People talk about ADI and TI as if they were the only companies selling DSPs. That's crazy--and it's bad business.
Yesterday I read a funny story about an Analog Devices advertisement that literally targets TI. Apparently, the ad includes the GPS coordinates of TI's headquarters.
It's a silly ad, but it got me thinking. I often hear people talking about ADI and TI as if they were the only companies selling DSPs. That's crazy. The #2 seller of general-purpose DSP chips isn't Analog Devices, it's Freescale. Yet I almost never hear people making Freescale-vs.-TI or Freescale-vs.-ADI comparisons.
The ADI-vs.-TI world view gets even more ridiculous if you expand the scope to include DSPs in cellular handsets. For example, Qualcomm had 20% of the cellular baseband market last year. And what about the fact that DSPs increasingly compete with general-purpose processors, FPGAs, and so on? (Here's just one recent example.)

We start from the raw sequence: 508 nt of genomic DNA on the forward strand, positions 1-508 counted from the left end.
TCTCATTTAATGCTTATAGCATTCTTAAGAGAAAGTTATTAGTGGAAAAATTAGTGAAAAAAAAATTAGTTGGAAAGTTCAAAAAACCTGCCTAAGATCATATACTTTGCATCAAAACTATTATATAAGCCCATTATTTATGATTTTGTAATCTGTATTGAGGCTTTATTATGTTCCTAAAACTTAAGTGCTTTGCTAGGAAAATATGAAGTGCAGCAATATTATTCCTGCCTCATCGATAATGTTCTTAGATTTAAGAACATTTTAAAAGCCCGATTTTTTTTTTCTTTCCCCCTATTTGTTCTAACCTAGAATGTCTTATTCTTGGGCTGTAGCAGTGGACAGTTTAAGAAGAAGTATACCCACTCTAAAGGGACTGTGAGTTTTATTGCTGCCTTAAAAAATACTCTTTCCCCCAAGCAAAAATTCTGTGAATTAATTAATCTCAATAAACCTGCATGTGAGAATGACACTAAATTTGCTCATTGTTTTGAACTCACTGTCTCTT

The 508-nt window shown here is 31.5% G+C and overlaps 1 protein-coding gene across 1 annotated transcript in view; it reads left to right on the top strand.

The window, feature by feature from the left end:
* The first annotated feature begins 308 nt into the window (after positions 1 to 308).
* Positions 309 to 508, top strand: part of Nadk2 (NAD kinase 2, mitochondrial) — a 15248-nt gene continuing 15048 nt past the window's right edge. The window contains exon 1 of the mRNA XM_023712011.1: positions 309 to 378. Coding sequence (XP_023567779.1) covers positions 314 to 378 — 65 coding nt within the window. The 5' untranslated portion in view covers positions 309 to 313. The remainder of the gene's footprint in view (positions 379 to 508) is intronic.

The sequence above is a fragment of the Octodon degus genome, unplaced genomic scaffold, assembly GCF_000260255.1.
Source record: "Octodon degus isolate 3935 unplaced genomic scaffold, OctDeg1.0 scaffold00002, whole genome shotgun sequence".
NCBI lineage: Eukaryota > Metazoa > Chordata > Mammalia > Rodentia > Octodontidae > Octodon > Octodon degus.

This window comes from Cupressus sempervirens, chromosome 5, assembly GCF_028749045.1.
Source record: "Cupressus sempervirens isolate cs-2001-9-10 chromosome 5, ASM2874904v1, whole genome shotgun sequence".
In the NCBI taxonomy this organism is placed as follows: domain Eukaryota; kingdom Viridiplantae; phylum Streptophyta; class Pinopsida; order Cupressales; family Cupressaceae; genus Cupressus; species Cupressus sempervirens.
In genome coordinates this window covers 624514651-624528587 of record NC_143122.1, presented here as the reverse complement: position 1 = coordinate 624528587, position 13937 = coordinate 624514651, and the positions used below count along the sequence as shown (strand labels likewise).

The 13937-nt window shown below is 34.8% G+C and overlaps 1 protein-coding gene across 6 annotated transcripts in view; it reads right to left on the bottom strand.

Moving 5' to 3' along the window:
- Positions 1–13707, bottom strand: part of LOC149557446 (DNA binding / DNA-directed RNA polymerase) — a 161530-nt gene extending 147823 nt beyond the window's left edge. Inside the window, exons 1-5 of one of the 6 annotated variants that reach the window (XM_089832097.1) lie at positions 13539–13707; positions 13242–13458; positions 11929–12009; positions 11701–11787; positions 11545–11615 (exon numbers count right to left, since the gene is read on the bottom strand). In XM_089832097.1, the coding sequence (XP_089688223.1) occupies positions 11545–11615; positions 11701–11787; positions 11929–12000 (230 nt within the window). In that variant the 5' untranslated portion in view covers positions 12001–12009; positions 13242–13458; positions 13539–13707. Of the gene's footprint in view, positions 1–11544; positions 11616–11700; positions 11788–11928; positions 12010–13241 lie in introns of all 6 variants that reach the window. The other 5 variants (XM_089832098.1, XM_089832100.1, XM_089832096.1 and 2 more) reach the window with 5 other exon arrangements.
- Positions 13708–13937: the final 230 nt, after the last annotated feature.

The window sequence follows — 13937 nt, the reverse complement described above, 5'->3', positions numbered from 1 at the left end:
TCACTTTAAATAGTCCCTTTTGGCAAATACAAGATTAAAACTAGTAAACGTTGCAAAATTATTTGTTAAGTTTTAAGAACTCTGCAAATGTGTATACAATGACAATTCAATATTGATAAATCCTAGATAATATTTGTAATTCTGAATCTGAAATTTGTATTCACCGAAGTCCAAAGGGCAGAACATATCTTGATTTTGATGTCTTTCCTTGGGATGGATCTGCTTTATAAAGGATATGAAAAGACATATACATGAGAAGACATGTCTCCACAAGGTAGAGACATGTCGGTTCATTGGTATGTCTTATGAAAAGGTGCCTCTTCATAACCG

Of course, none of this would matter if this kind of narrow thinking was limited to ad campaigns. Unfortunately, I've seen plenty of cases where a company couldn't think past ADI, TI, or whoever their favorite vendor was. There is nothing fundamentally wrong with sticking with a familiar vendor, and many times this is the right choice. But it's just bad business to ignore the other options. There is too much risk that one of these other options is the superior solution.
Obviously, you can't be an expert on all of the options. But if you want to succeed, you must know what the options are. If you don't, you risk giving your competitors an advantage.